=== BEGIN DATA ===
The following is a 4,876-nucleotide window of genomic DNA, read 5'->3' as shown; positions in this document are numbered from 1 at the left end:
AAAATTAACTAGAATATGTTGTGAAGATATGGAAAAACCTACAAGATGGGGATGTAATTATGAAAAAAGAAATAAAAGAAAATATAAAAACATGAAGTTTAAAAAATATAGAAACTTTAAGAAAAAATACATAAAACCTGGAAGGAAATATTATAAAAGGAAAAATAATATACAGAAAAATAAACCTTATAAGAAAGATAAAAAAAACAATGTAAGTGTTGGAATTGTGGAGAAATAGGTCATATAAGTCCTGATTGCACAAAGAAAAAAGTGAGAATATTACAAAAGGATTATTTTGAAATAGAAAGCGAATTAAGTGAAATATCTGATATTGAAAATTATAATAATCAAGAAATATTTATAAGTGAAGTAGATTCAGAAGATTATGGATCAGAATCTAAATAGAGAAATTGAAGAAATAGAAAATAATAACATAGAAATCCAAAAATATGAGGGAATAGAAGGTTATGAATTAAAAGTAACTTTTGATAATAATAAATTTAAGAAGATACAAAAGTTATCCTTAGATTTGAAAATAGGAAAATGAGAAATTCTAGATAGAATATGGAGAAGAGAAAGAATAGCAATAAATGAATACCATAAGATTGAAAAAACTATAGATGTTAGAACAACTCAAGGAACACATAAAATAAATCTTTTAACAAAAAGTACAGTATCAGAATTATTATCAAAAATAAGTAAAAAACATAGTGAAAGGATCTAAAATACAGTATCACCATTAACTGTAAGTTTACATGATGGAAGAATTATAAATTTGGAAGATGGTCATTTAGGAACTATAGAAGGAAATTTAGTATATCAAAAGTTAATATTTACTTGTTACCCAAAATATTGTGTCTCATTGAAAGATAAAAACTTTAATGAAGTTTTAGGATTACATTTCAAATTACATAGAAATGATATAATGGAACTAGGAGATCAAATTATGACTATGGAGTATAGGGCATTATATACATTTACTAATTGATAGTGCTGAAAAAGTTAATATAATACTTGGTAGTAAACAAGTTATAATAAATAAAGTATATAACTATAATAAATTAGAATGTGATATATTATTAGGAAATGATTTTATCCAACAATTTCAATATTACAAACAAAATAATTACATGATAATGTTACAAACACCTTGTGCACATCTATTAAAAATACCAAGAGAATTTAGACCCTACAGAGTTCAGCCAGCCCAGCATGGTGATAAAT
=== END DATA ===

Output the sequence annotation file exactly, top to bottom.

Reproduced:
The following is a 4,876-nucleotide window of genomic DNA, read 5'->3' as shown; positions in this document are numbered from 1 at the left end:
AAAATTAACTAGAATATGTTGTGAAGATATGGAAAAACCTACAAGATGGGGATGTAATTATGAAAAAAGAAATAAAAGAAAATATAAAAACATGAAGTTTAAAAAATATAGAAACTTTAAGAAAAAATACATAAAACCTGGAAGGAAATATTATAAAAGGAAAAATAATATACAGAAAAATAAACCTTATAAGAAAGATAAAAAAAACAATGTAAGTGTTGGAATTGTGGAGAAATAGGTCATATAAGTCCTGATTGCACAAAGAAAAAAGTGAGAATATTACAAAAGGATTATTTTGAAATAGAAAGCGAATTAAGTGAAATATCTGATATTGAAAATTATAATAATCAAGAAATATTTATAAGTGAAGTAGATTCAGAAGATTATGGATCAGAATCTAAATAGAGAAATTGAAGAAATAGAAAATAATAACATAGAAATCCAAAAATATGAGGGAATAGAAGGTTATGAATTAAAAGTAACTTTTGATAATAATAAATTTAAGAAGATACAAAAGTTATCCTTAGATTTGAAAATAGGAAAATGAGAAATTCTAGATAGAATATGGAGAAGAGAAAGAATAGCAATAAATGAATACCATAAGATTGAAAAAACTATAGATGTTAGAACAACTCAAGGAACACATAAAATAAATCTTTTAACAAAAAGTACAGTATCAGAATTATTATCAAAAATAAGTAAAAAACATAGTGAAAGGATCTAAAATACAGTATCACCATTAACTGTAAGTTTACATGATGGAAGAATTATAAATTTGGAAGATGGTCATTTAGGAACTATAGAAGGAAATTTAGTATATCAAAAGTTAATATTTACTTGTTACCCAAAATATTGTGTCTCATTGAAAGATAAAAACTTTAATGAAGTTTTAGGATTACATTTCAAATTACATAGAAATGATATAATGGAACTAGGAGATCAAATTATGACTATGGAGTATAGGGCATTATATACATTTACTAATTGATAGTGCTGAAAAAGTTAATATAATACTTGGTAGTAAACAAGTTATAATAAATAAAGTATATAACTATAATAAATTAGAATGTGATATATTATTAGGAAATGATTTTATCCAACAATTTCAATATTACAAACAAAATAATTACATGATAATGTTACAAACACCTTGTGCACATCTATTAAAAATACCAAGAGAATTTAGACCCTACAGAGTTCAGCCAGCCCAGCATGGTGATAAAT